Insurance is no stranger to AI. It helps carriers and agents reduce the time to deliver quotes, expedites underwriting and claims processing, and detects fraud. And Usage Based Insurance (UBI) products, like Farmers Signal, monitor driving habits and adjust policies and premiums in response.
At the “sharp end”―sales, marketing and customer engagement―AI is also invaluable and can drive competitive advantage by enhancing acquisition and retention. Chatbots are a common example. These address simple questions, giving customer-service specialists more time to handle complex requests. A word of caution, however. Their usefulness depends on how much work goes into setting them up, and the platform’s capabilities. Most chatbots, according to research, disappoint―with 54% of US online consumers believing they will have a negative experience. Here are three other widely used tools that insurance agents may be able to use profitably.
Customer Relationship Management (CRM)
You are probably familiar with this kind of application, and may already use a CRM system, like Salesforce and Hubspot. At a basic level they make the processes of managing your clients, prospects and marketing/sales efforts more efficient and automated, freeing up staff time for value-added prospecting and relationship building. For example, they can send out reminders when policy renewals are due. But many also contain more sophisticated AI which can be used to “score” prospects based on receptiveness to a sales pitch. The platform automatically lets you know when their score takes them from a “warm” to a “hot” lead and increases the chances of a successful conversion. In addition to the big generalist CRMs, you can check out these insurance-agency focused CRM and related productivity tools.
This is widely used in marketing and especially social media to track how people are feeling about issues, companies or brands. It can uncover insights and possible points of competitive advantage by analyzing the breadth of comments across social and other media. The more sophisticated kinds can even do this on an individual basis, tracking, for example, your clients or prospects based on publically available information and personal data you’ve collected on them. If you want to track how people are feeling about Farmers or its competitors, or specific issues and topics relating to insurance, you can track these with simple search queries and get sentiment scores (e.g. degrees of “positive,” “neutral,” or “negative,”) and other helpful analyses. This kind of awareness can help you position pitches and marketing communications more effectively, uncover pain points and opportunities, and even gauge which kinds of demographic are likely to be more responsive to that big splashy corporate-advertising campaign your insurance provider is running. For leading sentiment analysis tools, including free options and more insight into their application see this article from Hubspot.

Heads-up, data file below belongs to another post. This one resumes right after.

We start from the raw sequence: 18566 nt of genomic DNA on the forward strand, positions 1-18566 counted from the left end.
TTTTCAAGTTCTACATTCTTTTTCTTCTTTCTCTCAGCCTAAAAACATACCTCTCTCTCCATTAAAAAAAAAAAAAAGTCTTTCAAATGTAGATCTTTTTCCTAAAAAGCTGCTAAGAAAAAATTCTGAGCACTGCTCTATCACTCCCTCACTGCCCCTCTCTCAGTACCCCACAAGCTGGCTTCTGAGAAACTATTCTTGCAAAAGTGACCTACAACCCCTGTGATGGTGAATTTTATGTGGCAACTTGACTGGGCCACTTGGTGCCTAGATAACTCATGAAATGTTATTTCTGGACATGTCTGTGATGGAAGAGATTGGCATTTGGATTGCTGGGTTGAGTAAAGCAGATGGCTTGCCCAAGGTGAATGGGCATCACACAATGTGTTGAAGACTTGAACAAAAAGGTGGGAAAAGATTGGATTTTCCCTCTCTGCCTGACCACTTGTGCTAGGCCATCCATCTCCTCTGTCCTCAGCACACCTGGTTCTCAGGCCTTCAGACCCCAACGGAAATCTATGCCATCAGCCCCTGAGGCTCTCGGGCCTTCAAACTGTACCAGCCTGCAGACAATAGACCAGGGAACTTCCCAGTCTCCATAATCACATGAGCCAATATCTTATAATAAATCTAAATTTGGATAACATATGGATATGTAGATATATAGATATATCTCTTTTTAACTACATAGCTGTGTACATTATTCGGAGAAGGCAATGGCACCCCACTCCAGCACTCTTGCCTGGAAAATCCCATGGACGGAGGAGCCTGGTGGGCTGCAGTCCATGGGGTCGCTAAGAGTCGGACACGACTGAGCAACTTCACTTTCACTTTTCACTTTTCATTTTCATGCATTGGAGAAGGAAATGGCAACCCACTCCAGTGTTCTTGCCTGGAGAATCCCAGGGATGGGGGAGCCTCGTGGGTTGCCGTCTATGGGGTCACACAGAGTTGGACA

This is a catch-all for Artificial Intelligence applications that help predict an individual’s behavior and needs based on a variety of data inputs.
The basic “prediction” concept is age-old, such as buying up mailing lists of people who have recently bought a home or changed postal address ―in order to target associated life-change needs like renter’s or home-owner’s insurance. Using AI, however, can help you laser-focus on individuals’ unique circumstances and motivations to fine tune product offerings, communication and timing.
At one end of the spectrum are applications like call-center sentiment analysis. These are typically used by large organizations like Amazon, Netflix, and Apple, and their predictive algorithms can increase customer satisfaction. Their AI “listens” in on the conversation in real time and can pick up nuances in word choice, tone or mood from the caller. It can do this well before the human brain perceives them, and gives instant cues/tips to help call-center staff respond in ways most likely to elicit a positive reaction―especially in potentially confrontational situations. Some systems may also store conversations, which the AI uses to gauge how a customer’s sentiment has changed over time.
Other kinds of Artificial intelligence review consumer behavior in order to predict preferences. They can recommend products and services that best match the customer’s needs. Some are insurance-industry specific and typically focus on cross selling, up-selling and client retention. Instead of a person looking at notes on file, including customer type, age, premium paid, and then manually cross-matching these with insurance products, the artificial intelligence draws from multiple sources to make recommendations automatically. These can be both internal like CRM and policy information, and external like social media and credit bureaus; and also take account of life-stage and whether there are other family members. Here’s an example.
Moving forward, AI will no doubt be a double-edged sword. It both threatens to squeeze humans out of the equation, but will also reward them by making their efforts more efficient and giving them a competitive edge.
And speaking of competitive advantage – if you’re looking for better financing, no-strings advice and the best in service – your Credit Union offers hard-to-beat loan and savings products, many designed with Farmers agents in mind. For more information speak to your Credit Union business consultant or visit our website at https://figfcu.org/.